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Wine - The Most Beneficial Component Of Mediterranean Diet




By Margarita Nahapetyan

The traditional Mediterranean diet has long been praised for its health benefits, but apparently, the experts have never tried to figure out which of the components of the diet, that is characterized by high consumption of vegetables, fruits, nuts, legumes, cereals, seafood and olive oil, along with a moderate amount of alcohol and relatively little meat and dairy, deserves the credit and contributes to reduced mortality.

Now researchers from the University of Athens Medical School in Greece and the Harvard School of Public Health in Boston, USA, have analyzed the role each of these food components play, and came to the conclusion that alcohol consumption in moderate amounts appears to be the most beneficial factor for health. The experts said that drinking one or two glasses on a daily basis as well as consuming a lot of fruit, vegetables and olive oil while keeping red meat consumption to a minimum, do add up to a recipe for a longer life.

Previous studies have demonstrated that sticking to Mediterranean diet can protect the brain against the risk of developing Alzheimer's disease and other memory problems, as well as reduce the chances of developing heart-related issues and even cut the risk of being diagnosed with cancer.

For the new study purposes, professor Dimitrios Trichopoulos of Harvard School of Public Health and his fellow colleagues, used data from the European Prospective Investigation into Cancer and Nutrition. In the report, which is published online, in the the British Medical Journal, they wrote that their study appears to be the first attempt to find out the relative importance of individual dietary components in the association between the Mediterranean diet and mortality.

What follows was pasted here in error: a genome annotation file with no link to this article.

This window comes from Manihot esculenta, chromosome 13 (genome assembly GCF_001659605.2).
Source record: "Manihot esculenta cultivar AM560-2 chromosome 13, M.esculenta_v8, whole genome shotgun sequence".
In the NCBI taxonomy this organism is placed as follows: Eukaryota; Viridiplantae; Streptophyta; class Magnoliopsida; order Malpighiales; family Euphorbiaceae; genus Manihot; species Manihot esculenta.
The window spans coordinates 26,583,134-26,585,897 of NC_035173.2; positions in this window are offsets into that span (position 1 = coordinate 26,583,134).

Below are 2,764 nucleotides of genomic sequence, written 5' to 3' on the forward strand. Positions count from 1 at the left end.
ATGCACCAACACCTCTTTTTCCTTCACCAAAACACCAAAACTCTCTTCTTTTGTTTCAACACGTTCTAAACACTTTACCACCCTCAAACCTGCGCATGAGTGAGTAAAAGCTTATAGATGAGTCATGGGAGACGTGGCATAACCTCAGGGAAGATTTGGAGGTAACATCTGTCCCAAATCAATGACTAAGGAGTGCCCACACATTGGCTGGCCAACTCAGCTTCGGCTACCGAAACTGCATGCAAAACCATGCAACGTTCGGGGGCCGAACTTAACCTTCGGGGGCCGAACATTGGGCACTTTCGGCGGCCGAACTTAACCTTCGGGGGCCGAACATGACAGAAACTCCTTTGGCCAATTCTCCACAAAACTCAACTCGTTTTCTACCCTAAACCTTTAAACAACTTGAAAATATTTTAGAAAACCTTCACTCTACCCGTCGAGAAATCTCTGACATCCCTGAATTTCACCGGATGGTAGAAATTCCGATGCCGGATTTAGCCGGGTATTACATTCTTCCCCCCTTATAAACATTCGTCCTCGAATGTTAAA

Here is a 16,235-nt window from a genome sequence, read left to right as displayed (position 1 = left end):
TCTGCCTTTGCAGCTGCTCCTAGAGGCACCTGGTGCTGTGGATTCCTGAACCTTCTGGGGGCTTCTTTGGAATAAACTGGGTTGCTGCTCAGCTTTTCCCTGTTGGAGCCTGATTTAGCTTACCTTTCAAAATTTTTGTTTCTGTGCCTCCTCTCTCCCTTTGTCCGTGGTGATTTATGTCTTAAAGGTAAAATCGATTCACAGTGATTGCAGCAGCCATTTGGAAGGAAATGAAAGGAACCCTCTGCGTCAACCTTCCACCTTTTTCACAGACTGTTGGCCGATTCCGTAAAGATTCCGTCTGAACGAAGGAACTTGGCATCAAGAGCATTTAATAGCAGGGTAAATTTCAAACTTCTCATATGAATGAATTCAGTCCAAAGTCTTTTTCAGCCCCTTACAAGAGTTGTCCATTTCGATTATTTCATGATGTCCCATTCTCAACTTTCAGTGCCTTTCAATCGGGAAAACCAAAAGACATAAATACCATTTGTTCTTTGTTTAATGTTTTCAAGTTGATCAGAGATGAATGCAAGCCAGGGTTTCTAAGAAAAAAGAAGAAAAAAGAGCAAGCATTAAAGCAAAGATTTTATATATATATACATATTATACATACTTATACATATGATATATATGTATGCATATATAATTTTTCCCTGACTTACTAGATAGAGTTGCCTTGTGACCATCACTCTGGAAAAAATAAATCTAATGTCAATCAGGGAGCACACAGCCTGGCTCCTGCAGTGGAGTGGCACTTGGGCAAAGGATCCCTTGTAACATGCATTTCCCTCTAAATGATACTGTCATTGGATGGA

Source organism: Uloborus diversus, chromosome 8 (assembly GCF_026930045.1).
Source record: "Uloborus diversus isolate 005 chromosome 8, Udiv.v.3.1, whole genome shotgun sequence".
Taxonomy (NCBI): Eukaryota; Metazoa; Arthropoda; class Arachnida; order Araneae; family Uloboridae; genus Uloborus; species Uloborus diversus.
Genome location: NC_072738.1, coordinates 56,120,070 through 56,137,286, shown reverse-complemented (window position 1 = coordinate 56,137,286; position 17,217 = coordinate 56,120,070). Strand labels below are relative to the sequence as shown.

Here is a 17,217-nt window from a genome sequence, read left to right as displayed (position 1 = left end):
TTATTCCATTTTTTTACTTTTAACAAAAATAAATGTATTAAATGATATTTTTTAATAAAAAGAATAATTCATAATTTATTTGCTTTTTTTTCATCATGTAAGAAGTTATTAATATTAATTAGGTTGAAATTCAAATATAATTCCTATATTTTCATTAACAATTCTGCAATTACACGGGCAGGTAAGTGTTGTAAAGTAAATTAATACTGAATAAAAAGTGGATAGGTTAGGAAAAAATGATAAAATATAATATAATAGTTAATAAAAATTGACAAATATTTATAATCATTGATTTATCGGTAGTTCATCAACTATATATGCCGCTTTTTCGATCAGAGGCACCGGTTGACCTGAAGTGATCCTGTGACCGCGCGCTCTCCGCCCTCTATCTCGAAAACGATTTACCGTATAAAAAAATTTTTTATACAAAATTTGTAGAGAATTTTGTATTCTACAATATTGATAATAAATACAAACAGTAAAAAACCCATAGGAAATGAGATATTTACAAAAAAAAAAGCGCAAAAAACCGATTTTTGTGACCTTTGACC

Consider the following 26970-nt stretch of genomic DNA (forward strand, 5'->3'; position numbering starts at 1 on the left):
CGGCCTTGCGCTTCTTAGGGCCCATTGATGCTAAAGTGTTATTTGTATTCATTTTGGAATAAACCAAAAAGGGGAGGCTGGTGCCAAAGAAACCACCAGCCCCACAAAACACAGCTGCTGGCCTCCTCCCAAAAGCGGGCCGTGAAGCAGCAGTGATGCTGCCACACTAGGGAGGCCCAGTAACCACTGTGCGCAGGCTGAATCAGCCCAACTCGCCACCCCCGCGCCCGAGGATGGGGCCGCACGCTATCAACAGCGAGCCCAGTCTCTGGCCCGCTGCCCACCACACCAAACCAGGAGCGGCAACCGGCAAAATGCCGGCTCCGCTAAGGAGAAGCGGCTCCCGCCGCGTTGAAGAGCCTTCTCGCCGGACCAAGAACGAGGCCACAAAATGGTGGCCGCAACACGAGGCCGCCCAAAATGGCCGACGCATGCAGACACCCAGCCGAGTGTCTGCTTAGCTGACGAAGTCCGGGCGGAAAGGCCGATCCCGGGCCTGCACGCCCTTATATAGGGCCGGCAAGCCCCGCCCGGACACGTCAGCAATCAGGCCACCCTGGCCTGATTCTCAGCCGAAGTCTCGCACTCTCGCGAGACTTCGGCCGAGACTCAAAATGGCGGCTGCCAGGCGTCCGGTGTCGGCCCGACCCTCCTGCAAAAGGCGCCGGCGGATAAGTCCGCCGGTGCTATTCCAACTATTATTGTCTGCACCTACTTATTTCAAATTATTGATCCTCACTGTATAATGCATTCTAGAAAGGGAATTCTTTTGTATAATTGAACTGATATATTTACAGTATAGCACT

The study involved more that 23,000 men and women who had never been diagnosed with cancer, heart disease, or diabetes. The diet habits of all the participants were analyzed and they were followed then for a period of 8.5 years, on average, until June 2008. Volunteers were asked to fill out appropriate questionnaires where they reported how much they conformed to a traditional Mediterranean diet, whether they smoked, their levels of physical activity and health history.

The results confirmed that individuals who ate a Mediterranean diet were healthier than those who did not. The investigators found that there were 652 deaths among the 12,694 people who did not follow the diet closely, when compared with 423 deaths among the 10,655 who did follow the diet.

Just alcohol accounted for 24 per cent of the total benefit, the researchers found, and most of that came in the form of wine consumed during meals.

The experts said that when a low intake of meat, high intake of vegetables or moderate alcohol consumption were excluded, the benefits of following a Mediterranean diet significantly decreased. They also found no benefits in combining key components, such as lots of vegetables and olive oil. The consumption of meat in small amounts was responsible for 17 per cent of the upside of following a Mediterranean diet. That was followed by 16 per cent from high consumption of vegetables and ten per cent to 11 per cent each from consuming lots of fruits and nuts, olive oil and legumes. The amount of cereals, dairy products and intake of seafood, did not appear to make much difference.

Professor Trichopoulous concluded that the main reasons why the Mediterranean diet can result in living a longer life, are moderate consumption of alcohol, in particular wine, low consumption of meat and meat products, and high intake of vegetables, fruits and nuts, olive oil and legumes.



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